Once boundaries are created, are they permanent or should we be open to having to alter boundaries throughout our lives?
1000% we need to be open to our boundaries changing! We want to create boundaries and structure, not self-reliance. If I make a boundary and I say that I’m going to keep this come hell or high water, then I’m still kind of only relying on me. Instead, I should say, this is my boundary, but God, you get to interrupt. We want to be proactive and find out what our big rocks are, but we also want to be able to step back and say, ‘Hey Lord, if you want to interrupt my time, I give you my agenda.’
Many executives have a hard time pausing and taking their spouse’s phone call or text, or responding to their child. People can feel if you’re fully present or not. Know that your family and your team can tell if you’re slowing down and being fully present with them. I could have 12 things to do and if I have a teammate that comes into my office, my brain still wants to be thinking about all the things I need to be doing. And then I feel the Lord say, ‘Spend time with this person and invest in this moment. It’s an interruption, but it’s a kingdom interruption.’
So yes, have the boundaries (internal and external), have a plan, and hold your life open-handed with permission for God to interrupt. Turn off the inner chatter so the people in front of you get the best version of you that they need in that moment.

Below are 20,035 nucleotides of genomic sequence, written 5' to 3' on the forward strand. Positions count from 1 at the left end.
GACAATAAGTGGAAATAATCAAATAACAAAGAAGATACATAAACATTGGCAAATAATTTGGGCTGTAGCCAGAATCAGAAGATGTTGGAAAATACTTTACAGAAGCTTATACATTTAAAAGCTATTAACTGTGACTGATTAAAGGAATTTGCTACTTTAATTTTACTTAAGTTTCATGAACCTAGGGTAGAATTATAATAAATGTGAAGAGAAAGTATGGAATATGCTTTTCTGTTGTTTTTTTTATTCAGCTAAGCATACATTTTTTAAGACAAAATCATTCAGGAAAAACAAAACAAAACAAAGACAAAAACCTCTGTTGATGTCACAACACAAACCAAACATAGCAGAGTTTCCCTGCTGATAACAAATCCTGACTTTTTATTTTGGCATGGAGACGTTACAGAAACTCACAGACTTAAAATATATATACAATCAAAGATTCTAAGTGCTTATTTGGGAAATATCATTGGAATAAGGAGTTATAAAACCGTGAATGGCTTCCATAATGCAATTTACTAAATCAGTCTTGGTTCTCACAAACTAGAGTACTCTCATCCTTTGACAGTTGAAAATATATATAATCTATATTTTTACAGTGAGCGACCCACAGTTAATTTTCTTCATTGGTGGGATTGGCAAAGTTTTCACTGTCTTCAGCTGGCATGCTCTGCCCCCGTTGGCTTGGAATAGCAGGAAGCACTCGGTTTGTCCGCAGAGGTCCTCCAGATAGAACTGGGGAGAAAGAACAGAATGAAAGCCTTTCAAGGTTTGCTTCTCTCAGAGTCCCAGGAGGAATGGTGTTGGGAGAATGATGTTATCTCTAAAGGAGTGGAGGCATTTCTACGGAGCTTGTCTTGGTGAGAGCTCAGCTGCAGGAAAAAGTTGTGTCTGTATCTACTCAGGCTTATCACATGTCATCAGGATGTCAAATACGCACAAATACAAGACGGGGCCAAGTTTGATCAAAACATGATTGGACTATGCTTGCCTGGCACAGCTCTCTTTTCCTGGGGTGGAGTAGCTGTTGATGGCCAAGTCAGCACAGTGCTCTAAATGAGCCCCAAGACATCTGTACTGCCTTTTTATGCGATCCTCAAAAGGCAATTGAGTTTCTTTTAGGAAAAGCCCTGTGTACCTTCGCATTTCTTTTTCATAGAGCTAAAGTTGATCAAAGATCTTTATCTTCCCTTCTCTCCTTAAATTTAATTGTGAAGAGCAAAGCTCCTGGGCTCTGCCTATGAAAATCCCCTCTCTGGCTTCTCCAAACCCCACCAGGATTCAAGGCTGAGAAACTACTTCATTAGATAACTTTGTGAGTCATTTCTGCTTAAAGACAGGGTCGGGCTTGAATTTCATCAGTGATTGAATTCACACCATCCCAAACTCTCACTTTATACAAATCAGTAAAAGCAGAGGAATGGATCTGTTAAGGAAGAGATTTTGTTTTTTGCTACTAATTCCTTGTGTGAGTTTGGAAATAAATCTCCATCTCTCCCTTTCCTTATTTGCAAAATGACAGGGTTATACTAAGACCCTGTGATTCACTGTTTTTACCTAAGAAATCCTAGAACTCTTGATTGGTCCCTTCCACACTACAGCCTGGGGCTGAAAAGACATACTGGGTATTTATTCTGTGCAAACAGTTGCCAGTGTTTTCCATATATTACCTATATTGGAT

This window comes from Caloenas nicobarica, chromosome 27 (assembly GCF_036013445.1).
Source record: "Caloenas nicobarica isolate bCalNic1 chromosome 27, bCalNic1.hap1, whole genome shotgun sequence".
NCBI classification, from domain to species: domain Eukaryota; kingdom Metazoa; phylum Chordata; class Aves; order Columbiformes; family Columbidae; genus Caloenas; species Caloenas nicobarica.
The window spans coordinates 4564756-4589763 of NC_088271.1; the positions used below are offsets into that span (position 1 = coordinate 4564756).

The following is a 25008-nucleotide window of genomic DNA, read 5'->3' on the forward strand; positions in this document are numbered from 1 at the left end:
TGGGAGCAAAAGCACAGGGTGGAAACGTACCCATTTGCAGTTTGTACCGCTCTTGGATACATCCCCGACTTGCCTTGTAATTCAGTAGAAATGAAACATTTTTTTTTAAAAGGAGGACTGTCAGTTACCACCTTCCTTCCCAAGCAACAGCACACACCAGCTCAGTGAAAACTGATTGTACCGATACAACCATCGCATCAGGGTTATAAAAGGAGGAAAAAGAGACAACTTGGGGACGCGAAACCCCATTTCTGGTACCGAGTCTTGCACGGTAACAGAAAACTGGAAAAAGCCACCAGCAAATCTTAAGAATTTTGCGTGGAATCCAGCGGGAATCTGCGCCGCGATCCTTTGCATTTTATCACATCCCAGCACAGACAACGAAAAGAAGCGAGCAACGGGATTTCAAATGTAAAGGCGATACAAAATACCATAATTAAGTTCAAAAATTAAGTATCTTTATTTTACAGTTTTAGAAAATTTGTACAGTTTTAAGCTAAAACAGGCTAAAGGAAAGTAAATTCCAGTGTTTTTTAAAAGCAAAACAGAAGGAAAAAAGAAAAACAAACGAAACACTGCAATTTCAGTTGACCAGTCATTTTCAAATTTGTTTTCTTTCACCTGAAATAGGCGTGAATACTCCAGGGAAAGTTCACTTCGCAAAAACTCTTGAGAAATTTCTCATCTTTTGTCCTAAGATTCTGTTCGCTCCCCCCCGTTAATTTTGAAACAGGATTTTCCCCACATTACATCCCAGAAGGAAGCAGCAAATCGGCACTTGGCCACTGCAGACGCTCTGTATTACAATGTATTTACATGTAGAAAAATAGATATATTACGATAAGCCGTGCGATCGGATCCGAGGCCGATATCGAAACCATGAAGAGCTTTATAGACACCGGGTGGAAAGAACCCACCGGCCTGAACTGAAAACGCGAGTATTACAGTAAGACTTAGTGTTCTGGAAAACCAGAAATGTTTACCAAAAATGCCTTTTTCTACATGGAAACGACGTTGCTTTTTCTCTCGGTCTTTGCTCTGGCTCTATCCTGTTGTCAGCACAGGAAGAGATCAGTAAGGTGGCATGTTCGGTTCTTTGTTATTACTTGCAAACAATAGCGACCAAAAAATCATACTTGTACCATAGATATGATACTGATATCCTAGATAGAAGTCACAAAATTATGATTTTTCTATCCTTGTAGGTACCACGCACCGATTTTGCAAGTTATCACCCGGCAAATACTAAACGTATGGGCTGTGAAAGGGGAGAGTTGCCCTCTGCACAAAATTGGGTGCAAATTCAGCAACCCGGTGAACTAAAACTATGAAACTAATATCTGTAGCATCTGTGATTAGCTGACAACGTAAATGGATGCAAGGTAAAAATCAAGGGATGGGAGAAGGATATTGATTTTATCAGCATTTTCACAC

Dr. Shannan Crawford is a licensed psychologist and the CEO of Crawford Clinics where she and her incredible team of counselors provide innovative psychotherapy services using a holistic Christian approach tailored for individuals, executives, couples and families. She is the host of the podcast Unlock U with Dr. Shannan Crawford.
As the innovator of the Restoring Self-Cohesion (RSC) approach, a hybrid of psychotherapy and faith-based inner-healing models that facilitates deeper healing than talk therapy by identifying and resolving the unconscious roots producing personal, relational, spiritual, and vocational symptoms.
Dr. Crawford weaves RSC into her work as an Executive Coach helping leaders and influencers overcome areas of self-sabotage, imposture-syndrome, procrastination and self-limiting beliefs undermining enjoyment in their calling. As a conference speaker, Dr. Crawford speaks for a variety of audiences on topics such as, emotionally healthy leadership, business, anxiety, trauma, marriage, resolving childhood wounds and traumas etc. She has spoken nationally and internally including Singapore, Indonesia, India, Brazil, and Bangladesh. Dr. Crawford loves serving as an adjunct professor at univeristies such as The King’s University in Southlake, TX.
Passionate to see the end of human trafficking, she serves on the board of untrafficked.org. She is working on a trilogy book project; an allegory fiction adventure that explores the nuances of the internal world through the story of espionage and romance.